If you’ve ever broken a bone before or you’ve followed a relative to the hospital to have his broken bone treated then you must have seen a cast and a splint. At the hospital after seeing the doctor for a broken bone, some patients come out with a splint while others come out with a cast. And you probably have wondered: “why is this one using a cast and the other using a splint?” Well, today, we are about to learn a thing or two about casts and splints including their purposes, pros, cons, and other such things. So next time you see someone with either a cast or splint you’d definitely know why he or she has to use the device in question.
First things first; casts and splints are quite similar in their functions. Just like they look, they are wraps made of really hard material. They are used in cases of fractured bones to help protect them as well as other surrounding tissues like the tendons, ligament, muscles and other tissues while the fractured bones heal. Because they limit movement and keep the broken ends of the affected bones close together, these orthopedic devices help the body do its job of healing itself as fast as possible. Also, with a cast or splint, the swelling and pain are greatly reduced, and there are fewer risks of hurting the affected part further.
Now that you have a general knowledge of what casts and splints do, let’s find out the difference(s) between these two devices.
What is the Difference between a Cast and a Splint?
Casts are basically designed to completely wrap around the injury. And because of how fixed they are, you can’t remove them yourself; you’d have to go to the doctor’s office to take them off.
A splint, on the other hand, is more like a half-cast. It has a hard part and a “soft” part. The hard “cast-like” part only wraps around part of the injured area instead of all around like the cast. The splint is usually held in place by either a bandage (usually elastic in nature) or any other similar material. Unlike a cast, you can easily take a splint off or adjust it, if need be, yourself.
Depending on the injury, a splint can be custom-made using plaster or fiberglass. Others come premade in various sizes and shapes. So you can just pick a fitting one off the shelf and use for an injury.
Next, we will go on to examine the purposes and uses of casts and splints respectively.
When are Splints Used?
Most times when there is a case of very severe swelling, it becomes more logical to use a splint first. This is because as the swelling reduces, a cast will eventually start feeling loose. Remember, casts and splints are supposed to hold the bones together while they heal so they have to be as fit as possible. Since a cast cannot be adjusted, it, therefore, makes more sense to use a splint (which can be adjusted) first before finally using a cast.
Also, who’s to say that the swelling might not increase due to unforeseen circumstances? Splints are smarter, not to mention more cost effective for the first stages of a severely swollen injury.
Another thing about splints is that they are like first aid options for fractured bones until the patient can be taken to an orthopedic doctor for a more comprehensive examination to confirm the state of things with the bone. This is the reason that, in most cases, when a patient is rushed to an urgent care facility or an emergency room, or a satellite facility, a splint is the first orthopedic device to be used till s/he can be taken to a proper hospital.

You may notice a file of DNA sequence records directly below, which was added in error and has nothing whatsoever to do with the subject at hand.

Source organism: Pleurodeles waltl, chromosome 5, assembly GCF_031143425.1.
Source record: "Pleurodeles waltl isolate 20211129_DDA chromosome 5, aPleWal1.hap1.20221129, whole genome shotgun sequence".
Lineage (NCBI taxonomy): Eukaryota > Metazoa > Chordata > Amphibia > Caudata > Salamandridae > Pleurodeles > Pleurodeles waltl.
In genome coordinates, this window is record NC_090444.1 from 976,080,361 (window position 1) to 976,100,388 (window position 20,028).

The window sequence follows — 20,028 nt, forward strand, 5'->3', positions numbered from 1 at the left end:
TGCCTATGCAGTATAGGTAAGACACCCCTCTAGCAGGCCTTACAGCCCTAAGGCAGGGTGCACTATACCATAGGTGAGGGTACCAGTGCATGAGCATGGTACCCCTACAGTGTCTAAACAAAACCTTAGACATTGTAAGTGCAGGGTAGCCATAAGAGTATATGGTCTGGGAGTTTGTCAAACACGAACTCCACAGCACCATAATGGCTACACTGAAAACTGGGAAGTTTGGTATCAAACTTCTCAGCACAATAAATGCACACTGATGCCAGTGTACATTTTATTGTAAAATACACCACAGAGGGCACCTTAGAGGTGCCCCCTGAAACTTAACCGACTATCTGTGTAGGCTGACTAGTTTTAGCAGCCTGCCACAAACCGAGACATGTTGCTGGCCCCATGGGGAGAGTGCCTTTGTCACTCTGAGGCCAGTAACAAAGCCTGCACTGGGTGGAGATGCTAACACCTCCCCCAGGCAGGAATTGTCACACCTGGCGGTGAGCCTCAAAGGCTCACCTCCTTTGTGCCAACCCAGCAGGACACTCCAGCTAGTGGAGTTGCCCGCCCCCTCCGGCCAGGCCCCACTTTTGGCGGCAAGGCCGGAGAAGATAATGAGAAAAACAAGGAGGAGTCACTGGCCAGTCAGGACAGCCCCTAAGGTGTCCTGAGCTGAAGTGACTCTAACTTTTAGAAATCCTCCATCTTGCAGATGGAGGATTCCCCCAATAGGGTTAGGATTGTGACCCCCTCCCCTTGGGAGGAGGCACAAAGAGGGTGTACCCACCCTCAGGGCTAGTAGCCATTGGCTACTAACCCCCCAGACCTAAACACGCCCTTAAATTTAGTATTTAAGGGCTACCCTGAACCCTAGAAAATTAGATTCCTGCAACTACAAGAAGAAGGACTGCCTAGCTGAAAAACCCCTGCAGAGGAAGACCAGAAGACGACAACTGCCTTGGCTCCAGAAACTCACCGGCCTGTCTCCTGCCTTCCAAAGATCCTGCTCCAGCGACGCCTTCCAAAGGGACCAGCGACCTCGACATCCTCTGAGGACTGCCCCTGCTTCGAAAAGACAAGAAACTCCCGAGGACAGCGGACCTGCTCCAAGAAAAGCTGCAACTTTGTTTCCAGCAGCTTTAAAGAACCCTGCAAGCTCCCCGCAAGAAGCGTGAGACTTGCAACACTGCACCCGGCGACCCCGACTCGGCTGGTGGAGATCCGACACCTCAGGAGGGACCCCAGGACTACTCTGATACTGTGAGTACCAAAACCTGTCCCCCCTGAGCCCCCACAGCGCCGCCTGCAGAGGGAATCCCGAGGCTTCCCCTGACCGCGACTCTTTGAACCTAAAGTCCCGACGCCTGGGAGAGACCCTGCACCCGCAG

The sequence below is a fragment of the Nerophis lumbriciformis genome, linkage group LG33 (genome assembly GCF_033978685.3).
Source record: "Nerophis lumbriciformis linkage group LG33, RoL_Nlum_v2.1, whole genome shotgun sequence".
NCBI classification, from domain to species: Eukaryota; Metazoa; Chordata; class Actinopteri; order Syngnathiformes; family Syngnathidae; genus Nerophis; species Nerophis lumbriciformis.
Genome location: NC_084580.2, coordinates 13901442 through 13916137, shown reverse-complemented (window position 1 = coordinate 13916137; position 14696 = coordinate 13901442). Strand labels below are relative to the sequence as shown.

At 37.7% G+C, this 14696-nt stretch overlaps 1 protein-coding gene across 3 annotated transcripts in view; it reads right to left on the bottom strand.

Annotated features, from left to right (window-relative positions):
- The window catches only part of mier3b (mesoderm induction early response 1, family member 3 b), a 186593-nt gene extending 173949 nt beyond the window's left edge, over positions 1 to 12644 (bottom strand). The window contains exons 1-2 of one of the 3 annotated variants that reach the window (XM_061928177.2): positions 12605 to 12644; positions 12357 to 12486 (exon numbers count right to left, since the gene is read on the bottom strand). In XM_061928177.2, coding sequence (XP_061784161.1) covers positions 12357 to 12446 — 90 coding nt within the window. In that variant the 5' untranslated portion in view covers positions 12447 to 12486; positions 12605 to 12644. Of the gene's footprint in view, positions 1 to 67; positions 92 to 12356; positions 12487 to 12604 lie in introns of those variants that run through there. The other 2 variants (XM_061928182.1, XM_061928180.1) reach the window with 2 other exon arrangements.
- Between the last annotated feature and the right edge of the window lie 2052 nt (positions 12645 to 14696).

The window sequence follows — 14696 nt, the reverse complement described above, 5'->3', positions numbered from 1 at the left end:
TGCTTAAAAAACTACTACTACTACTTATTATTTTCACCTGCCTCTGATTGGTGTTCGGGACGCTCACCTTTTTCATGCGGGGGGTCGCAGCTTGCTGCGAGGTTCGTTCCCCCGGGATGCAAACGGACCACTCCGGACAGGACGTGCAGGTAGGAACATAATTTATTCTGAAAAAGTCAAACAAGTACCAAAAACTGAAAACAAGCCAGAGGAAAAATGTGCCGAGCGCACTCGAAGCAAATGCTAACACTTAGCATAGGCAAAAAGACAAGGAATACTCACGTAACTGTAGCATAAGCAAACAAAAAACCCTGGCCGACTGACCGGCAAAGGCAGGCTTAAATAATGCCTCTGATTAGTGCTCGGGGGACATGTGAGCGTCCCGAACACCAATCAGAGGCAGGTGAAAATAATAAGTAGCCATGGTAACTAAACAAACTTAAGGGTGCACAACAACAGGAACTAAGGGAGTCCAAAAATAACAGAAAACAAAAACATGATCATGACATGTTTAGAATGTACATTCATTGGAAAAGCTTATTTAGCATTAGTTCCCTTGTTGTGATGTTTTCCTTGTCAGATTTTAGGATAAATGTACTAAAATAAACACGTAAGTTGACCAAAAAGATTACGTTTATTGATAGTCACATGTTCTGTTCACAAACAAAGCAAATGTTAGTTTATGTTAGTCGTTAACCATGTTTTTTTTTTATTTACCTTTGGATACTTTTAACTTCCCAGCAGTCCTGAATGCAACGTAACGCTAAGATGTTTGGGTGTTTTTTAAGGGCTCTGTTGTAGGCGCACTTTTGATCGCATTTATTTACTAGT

When are Casts Used?
Don’t get it twisted, splints are still a smart option when treating fractured bones in the first instance but then there are still many cases when a doctor recommends a cast instead of a splint. The decision to recommend a cast instead of a splint on the first assessment of a fractured bone depends on a few factors which include the type of fracture and the level of swelling present.
Just like a splint, a cast can either be made of fiberglass or plaster. And because left like that, casts can be very hard and uncomfortable, the affected area is usually lined with a cotton liner that’s stocking-like in appearance, and there is also always some padding as well, also to enhance comfort.
Casts aren’t waterproof, so they can bring some level of inconvenience to your lifestyle, especially with kids. If while showering or playing water gets into the cast, it can damage the cast and cost you additional dollars to have a replacement.
So, ultimately, which is better: a cast or a splint?
From our explanations above, you should already know that there’s no better device, cast or splint. It all depends on what your doctor decides is best for the injury. Like we earlier established, the decision to use a splint or cast will be dependent on the severity of the fracture as well as the severity of the swelling.
If, for instance, the fracture is an acute one caused by an impact with a lot of energy, say someone fell from a very high height or the person had an accident involving a motor vehicle, you can be sure that such a fracture will also affect surrounding tissues like the ligaments, tendons, and muscles. Now, in this case, there will definitely be a lot of bleeding, and consequently, a lot of swelling. In this case, a splint will definitely be recommended as the better option by your doctor. A splint will allow the injured area to breathe and if the swelling goes up or comes down, the splint can very easily be adjusted. And sometimes, after the swelling has finally gone down, a cast may then be used.
If, on the other hand, the fracture is a low-energy type, where there are no chances of extreme swelling, then a cast will almost definitely be recommended. After applying the cast the first time, the patient will usually have to schedule follow-up appointments until x-rays reveal that the fracture is completely healed, then the doctor can take it off.
So, yeah, that’s the difference between a cast and a splint.